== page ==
Advertising
Advertising

10 Things You Should Not Do During Vacations From Work

10 Things You Should Not Do During Vacations From Work

When you take real vacations from work it is a sacred time. You’re spending time away from the office and relaxing. It’s a ritual millions of people follow every year because if you work constantly then you’d probably go totally insane. There are a lot of people who still get roped into doing stuff while on vacation so here is a small set of rules for when you’re on vacation.

1. Don’t answer any emails

There are few things on this planet that can derail a peaceful and relaxing day like getting an email from work. Usually if it comes to the point that you’re getting emails it means that there is a problem that they think only you can fix. Or (more likely) they don’t want to figure it out for themselves and would rather bother you on your time off. In either case you should not answer the email unless the words “life or death” are put in there and it’s literal. If you were supposed to be working you would be at work. You’re not because you’re on vacation. Put the laptop, phone, or tablet down and let them deal with it. Worst case scenario, you have to fix it when you come back to work next week.

2. Don’t be afraid to take your full vacation

Advertising

real vacations from work

    You cannot be fired for taking vacation time. According to a global survey, more than half of people don’t take their full vacation time. Of those that do, a measly 2% reported that they don’t interact with work at all. What kind of vacations are people taking these days? If the company didn’t want you to take a vacation then they wouldn’t give you vacation hours. Use your vacation time. That’s why you have it. For vacations!

    3. Don’t do any actual work

    We said earlier that you shouldn’t take any emails but we’re not stupid. If it’s a dire emergency or something that can be handled in a few minutes, you’re going to answer your emails anyway. If that happens then it happens. However, if you end up spending 6 hours on your laptop in your hotel room then you’re not on vacation. You’re working. There comes a point where you need to say “I’m on vacation and I’m sorry but someone else is going to have to handle this.” Don’t be rude about it but everyone knew you were going on vacation so they plenty of time to plan for your absence.

    4. Leave whatever city you live in

    Advertising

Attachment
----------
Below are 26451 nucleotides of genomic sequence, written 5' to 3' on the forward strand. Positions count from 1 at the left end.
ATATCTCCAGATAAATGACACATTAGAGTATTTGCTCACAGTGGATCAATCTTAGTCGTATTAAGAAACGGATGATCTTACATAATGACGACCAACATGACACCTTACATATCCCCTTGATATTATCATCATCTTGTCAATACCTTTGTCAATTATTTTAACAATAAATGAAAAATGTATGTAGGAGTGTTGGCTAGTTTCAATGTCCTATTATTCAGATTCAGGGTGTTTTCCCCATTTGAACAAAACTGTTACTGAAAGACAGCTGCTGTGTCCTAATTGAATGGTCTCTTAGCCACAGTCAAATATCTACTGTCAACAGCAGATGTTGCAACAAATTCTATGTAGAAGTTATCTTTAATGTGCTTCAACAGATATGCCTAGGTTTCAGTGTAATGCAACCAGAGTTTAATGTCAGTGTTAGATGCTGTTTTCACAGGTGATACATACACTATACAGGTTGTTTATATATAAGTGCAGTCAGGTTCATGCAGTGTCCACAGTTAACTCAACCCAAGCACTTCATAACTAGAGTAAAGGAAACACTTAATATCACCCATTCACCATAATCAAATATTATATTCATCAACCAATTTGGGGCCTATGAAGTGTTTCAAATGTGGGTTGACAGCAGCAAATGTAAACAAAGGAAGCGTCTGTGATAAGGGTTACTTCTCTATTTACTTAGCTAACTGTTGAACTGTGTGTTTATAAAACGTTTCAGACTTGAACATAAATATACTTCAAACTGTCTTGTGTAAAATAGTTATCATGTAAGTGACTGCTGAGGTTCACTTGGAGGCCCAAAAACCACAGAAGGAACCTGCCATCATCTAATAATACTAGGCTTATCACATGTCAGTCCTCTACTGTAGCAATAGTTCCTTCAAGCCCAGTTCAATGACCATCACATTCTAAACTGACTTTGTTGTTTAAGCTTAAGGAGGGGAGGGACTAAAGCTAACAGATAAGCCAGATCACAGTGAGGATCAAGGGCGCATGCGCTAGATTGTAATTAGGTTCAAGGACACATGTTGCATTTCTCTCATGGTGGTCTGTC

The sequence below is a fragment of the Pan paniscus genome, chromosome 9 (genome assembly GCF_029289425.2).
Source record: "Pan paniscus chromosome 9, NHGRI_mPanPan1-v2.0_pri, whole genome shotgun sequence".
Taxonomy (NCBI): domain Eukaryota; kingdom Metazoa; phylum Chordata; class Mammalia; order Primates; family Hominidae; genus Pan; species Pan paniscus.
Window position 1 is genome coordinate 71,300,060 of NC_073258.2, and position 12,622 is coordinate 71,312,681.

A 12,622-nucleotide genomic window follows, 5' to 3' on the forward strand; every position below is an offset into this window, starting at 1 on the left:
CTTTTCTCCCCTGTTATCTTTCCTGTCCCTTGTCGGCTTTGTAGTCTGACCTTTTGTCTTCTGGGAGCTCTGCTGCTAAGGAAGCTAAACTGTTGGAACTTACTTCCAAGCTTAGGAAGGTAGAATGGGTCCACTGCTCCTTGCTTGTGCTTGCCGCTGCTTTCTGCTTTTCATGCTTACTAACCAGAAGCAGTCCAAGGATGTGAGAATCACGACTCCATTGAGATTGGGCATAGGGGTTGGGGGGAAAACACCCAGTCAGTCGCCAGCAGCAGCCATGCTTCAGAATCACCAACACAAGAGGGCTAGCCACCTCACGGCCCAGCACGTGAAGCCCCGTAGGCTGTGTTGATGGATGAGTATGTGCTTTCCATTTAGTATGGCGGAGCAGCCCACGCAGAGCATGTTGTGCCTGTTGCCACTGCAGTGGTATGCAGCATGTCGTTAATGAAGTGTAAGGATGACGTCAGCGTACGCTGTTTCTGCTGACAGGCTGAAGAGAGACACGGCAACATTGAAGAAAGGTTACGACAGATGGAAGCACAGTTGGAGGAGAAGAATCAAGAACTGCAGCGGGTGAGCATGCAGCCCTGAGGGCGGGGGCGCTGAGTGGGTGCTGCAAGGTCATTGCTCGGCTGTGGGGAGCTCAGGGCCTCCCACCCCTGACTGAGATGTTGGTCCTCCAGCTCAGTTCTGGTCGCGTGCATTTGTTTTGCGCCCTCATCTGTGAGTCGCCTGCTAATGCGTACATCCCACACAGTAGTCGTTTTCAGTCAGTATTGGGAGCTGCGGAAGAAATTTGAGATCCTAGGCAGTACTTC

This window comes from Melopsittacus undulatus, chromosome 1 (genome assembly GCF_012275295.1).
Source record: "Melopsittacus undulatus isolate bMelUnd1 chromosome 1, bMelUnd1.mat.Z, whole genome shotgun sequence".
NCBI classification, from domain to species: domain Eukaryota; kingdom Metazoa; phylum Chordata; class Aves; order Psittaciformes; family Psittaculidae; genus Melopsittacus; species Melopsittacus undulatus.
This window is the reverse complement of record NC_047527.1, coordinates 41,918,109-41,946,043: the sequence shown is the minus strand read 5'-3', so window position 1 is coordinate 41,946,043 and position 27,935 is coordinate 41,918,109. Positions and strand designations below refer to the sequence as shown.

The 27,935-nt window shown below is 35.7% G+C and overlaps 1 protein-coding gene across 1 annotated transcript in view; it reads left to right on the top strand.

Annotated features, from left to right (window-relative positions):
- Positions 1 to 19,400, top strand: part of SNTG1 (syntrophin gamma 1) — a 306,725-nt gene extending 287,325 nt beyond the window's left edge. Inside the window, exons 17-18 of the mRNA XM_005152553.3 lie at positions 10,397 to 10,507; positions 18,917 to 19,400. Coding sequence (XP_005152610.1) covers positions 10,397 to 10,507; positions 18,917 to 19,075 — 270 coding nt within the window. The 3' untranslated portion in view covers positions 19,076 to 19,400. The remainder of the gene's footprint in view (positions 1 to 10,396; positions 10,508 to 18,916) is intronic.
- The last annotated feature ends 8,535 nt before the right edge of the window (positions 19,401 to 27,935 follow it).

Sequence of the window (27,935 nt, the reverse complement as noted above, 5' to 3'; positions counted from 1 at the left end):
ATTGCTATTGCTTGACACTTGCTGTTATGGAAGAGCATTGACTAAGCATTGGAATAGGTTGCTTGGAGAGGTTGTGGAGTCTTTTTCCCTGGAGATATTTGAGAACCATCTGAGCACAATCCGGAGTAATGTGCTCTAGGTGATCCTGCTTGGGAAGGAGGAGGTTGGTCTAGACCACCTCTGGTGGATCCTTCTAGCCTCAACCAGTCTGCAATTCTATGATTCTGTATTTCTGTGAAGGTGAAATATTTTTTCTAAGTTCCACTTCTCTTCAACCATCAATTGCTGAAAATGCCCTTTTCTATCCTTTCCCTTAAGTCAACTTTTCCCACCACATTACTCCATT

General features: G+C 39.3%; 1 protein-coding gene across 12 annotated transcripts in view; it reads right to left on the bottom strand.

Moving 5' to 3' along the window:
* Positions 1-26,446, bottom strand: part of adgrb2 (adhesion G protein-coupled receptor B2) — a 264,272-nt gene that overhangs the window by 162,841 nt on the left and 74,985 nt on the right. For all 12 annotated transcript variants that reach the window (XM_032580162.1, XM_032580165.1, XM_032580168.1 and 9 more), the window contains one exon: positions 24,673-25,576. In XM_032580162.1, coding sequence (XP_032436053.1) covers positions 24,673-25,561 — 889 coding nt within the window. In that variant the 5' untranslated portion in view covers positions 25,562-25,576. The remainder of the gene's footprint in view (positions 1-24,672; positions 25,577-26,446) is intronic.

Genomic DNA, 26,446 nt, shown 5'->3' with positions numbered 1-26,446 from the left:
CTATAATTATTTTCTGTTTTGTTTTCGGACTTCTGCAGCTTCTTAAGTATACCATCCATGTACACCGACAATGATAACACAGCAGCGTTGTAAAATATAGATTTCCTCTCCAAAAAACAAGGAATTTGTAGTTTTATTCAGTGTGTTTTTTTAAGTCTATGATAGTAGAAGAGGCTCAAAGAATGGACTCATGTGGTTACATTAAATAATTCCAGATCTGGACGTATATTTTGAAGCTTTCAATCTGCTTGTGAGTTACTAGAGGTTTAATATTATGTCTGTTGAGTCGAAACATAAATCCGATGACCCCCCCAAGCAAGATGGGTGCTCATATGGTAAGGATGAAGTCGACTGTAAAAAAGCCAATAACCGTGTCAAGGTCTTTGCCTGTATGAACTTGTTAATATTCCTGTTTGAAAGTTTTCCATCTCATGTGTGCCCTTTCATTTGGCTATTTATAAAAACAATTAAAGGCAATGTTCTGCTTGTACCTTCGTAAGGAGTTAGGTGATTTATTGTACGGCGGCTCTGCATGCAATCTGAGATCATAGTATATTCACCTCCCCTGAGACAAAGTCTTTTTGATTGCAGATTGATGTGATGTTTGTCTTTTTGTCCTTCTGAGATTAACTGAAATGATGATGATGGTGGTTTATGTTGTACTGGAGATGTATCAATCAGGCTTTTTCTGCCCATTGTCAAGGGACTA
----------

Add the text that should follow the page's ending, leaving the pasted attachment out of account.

real vacations from work

      I know a number of people who take a vacation and then they don’t go anywhere. Sitting in the house (or apartment) for a week doing nothing is really just a really long day off. The point of a vacation is to get away from it all and enjoy yourself. It doesn’t have to be far. Take a 30 minute trip outside the city to go camping or drive a couple of hours to an amusement park. Something, anything to get you away from the stuff you see every day. Vacation isn’t just a break from work, it’s a break from life.

      5. Relieve yourself of the addicting work place

      You’re stressed out from work but there comes a certain warmth and joy from the job. Answering all those emails, getting work done, and those long nights at the office do have their benefits. You have a purpose and you feel important. The constant stimulus can be addicting. Being addicted to work is tough because most people who are addicted to work don’t even know it. If you would rather be at the office than drinking a beer and watching a sunset around a bonfire then there is something wrong. When you’re on vacation, try not to do things that remind you of work. If you sit in front of a computer screen, don’t go to Vegas and sit in front of a slot machine. That’s too similar to what you already do.

      6. Do something you’ve never done before

      Advertising

      real vacations from work

        It can be anything. Have you ever tie dyed a t-shirt? Why not give that a shot? When you go on vacation, you’re forging new memories. It’s hard to do that if you don’t do anything out of your normal routine. If you drink beer and watch sports at home and then drink beer and watch sports on vacation then are you really going to find that vacation memorable? We talked earlier about going somewhere different so there are plenty of places around. When I was in Army Basic Training, my dad took a week long vacation to come down and see me when I graduated. We ended up going to a lot of different places including a restaurant that sold lizard. He didn’t much like the lizard but he did have a fun story to tell when he got home.

        7. Don’t spend the whole time in a phone or a laptop

        Just because you’re not using those devices for work doesn’t mean you should still be on them. Of course texting family or receiving calls are things you should still do but if you spent all that money and time getting to a ski resort only to sit in the main building, sip cocoa, and play the latest fad game (Swing Copters) then you’re doing it wrong. Those devices will be in your pocket or hotel room when you need them. Take a look around and enjoy your surroundings. Technology is great but technology is also always around. You’re not doing yourself any favors letting those LCD screens take up all of your time.

        8. Don’t talk yourself into hating your vacation

        Advertising

        take real vacations from work

          You’ve probably seen a movie or two where someone is on vacation and they hate every second of it. Don’t be that person. If you’ve planned the trip and you’re on the flight then the deed has been done. Even if you don’t want to be on the vacation you should try to toss your worries aside and try to enjoy yourself. There is no use being negative over something you can’t fix so you might as well try to enjoy it!

          9. Don’t forge to splurge a little